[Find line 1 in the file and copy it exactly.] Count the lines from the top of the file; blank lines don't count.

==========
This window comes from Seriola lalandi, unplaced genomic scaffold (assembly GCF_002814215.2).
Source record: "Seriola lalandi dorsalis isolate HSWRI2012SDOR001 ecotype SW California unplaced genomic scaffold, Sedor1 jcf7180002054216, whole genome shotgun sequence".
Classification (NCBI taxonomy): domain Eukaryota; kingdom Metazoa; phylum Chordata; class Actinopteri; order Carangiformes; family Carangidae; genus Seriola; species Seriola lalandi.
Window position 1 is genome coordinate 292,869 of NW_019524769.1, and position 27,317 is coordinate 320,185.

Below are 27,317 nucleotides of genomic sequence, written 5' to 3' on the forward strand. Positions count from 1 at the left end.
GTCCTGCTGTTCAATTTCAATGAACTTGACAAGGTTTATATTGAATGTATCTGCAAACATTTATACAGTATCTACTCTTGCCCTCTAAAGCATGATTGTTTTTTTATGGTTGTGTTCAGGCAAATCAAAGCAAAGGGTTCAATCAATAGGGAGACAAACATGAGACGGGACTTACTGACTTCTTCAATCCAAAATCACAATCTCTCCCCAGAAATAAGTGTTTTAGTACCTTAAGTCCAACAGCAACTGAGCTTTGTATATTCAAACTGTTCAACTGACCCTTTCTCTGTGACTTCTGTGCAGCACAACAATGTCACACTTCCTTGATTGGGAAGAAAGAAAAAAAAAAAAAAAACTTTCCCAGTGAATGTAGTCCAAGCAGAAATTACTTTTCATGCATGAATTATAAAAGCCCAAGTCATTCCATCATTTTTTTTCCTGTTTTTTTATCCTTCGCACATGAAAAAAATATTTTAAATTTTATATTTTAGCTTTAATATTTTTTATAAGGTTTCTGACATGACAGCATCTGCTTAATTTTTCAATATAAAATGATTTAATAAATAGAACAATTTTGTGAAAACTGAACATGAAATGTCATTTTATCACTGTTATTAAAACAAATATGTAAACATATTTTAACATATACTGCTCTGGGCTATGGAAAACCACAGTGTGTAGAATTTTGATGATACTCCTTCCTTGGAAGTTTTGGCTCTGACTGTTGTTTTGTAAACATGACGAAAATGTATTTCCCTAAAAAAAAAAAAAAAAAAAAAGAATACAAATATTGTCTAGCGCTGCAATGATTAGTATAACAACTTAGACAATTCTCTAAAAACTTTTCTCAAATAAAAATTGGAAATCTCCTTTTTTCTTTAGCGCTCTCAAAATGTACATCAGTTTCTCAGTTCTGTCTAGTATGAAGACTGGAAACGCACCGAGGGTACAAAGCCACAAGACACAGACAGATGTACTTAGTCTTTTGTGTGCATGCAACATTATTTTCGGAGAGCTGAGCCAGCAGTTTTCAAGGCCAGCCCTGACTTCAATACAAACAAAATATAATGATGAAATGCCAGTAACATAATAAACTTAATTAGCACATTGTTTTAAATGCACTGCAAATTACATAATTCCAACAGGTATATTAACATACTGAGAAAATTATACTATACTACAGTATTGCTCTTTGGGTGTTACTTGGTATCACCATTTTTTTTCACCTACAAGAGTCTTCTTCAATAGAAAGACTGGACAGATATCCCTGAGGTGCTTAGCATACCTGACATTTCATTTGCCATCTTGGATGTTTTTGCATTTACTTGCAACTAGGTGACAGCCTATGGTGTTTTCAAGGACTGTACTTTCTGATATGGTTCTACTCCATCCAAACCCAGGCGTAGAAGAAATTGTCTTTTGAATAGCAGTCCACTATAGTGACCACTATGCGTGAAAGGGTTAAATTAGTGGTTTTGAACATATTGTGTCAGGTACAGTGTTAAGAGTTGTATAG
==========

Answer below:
This window comes from Seriola lalandi, unplaced genomic scaffold (assembly GCF_002814215.2).